Sweden Vs England – Public Transport Verdict
On a recent trip to Sweden I used planes, trains, buses, trams and ferries. Let me give you a quick summary of their advantages:
- All ran on time.
- All had a wifi system we could join, most of which were free. (I’m writing this in the Eurostar terminal where there is no free wifi).
- All had USB charging points on the vehicle or boat – also at most of the stops.
- All were clean.
- There were not endless announcements.
- There were very few delays and those that happened were explained in Swedish and English in an unpatronizing fashion.
- The crowded trams, of which there were quite a few were always followed up by – another tram – so you knew you’d get here you wanted to go – they anticipated increased demand.
- The archipelagos off of Gothenburg and Stockholm are simply stunning and idyllic – and once you had your transport pass for Gothenberg, the islands were entirely free to explore.
- The buses ran very late (2 am?) meaning no late night taxis.
- The helpful, positive and friendly staff who seem to speak all languages.
- The efficiency meant I could trust my sons to use the transport system, such was its simplicity, something I’d never say about London.
As well as these advantages the city of Gothenburg staged a football tournament for 50,000 boys and girls on hundreds of pitches, utilising their excellent transport so that everyone got to where they needed to go quickly and on time – again, we could never stage an event like this in the UK – no city could deliver this event without massive investment.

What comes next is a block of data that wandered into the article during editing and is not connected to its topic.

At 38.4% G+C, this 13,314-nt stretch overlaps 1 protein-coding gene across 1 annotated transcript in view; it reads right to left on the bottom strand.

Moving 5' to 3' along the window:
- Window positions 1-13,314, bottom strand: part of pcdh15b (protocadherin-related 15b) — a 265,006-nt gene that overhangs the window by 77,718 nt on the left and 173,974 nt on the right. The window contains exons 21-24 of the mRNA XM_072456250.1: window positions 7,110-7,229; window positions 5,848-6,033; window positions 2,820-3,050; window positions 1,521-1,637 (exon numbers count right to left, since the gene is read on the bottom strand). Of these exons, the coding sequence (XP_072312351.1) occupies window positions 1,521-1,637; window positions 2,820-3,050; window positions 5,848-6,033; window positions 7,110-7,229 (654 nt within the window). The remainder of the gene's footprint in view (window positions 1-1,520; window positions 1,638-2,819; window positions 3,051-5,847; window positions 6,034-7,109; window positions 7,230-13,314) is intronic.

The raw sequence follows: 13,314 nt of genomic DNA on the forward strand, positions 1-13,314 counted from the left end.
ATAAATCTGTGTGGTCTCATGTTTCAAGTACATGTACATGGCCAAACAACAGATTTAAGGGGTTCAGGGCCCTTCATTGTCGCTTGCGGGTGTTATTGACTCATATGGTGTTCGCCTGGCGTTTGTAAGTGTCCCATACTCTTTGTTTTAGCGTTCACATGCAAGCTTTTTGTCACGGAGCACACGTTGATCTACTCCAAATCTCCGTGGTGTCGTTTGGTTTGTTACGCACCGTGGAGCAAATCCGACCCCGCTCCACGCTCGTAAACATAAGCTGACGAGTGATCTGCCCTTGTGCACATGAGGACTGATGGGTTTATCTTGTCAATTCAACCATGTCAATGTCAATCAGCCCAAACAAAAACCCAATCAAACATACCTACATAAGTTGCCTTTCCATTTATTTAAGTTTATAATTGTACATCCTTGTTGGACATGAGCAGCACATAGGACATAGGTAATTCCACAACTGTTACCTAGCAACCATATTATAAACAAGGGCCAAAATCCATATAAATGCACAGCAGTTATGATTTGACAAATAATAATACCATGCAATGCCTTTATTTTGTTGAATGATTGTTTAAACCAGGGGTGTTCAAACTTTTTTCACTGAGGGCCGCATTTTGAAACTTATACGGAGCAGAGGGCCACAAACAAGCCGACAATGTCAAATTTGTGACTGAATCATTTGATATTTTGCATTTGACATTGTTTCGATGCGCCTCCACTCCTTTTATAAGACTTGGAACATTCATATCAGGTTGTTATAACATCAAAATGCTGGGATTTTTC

On recent trips in the UK, especially on trains, the disadvantages have been numerous and as I write this, increasingly offensive:
- Many, many, late or cancelled trains.
- Pay for the wifi or go without – or have a free voucher that may not work.
- Announcing to the train that first class passengers getting drinks and refreshment when 2 previous trains were cancelled meaning the train was too crowded to get to the buffet car, and all standard passengers were left to share any water on them to survive the high temperatures.
- Unwashed tables.
- Unwashed chairs.
- Toilets that stink and have done for years.
- The patronising message in the loos about ‘your ex’s sweater’ – please!
- The patronising message about ‘apologise for any inconvenience.’
- Plug sockets with no power.
- Waiting rooms at international terminals with no complementary wifi.
- The card machine not working in the buffet car.
- No cash in the buffet car or change.
- No air-con in a carriage on the hottest day.
- Random pauses in your journey with no explanation.
- The solemn faces of the guards as they watch you struggle to get your ticket into the guillotine gate at the end of the platform.
- The belief, sure and certain, that you are being hugely ripped off and that no improvement will ever make this right, ever.
- The need to emigrate to another country where they make this all look easy.
- The understanding that the irony of this is now so unfunny.
- Having to sit on a dirty floor in a corridor for 2 hours.
- Watching babies screaming because they’re hot and tired and hungry and knowing exactly how they feel.
What does the UK think its transport policy is? Is there a policy or a series of managed disasters?
The time has come for someone with some vision to invest in something that should offer advantages to everyone, and get us out of this mess.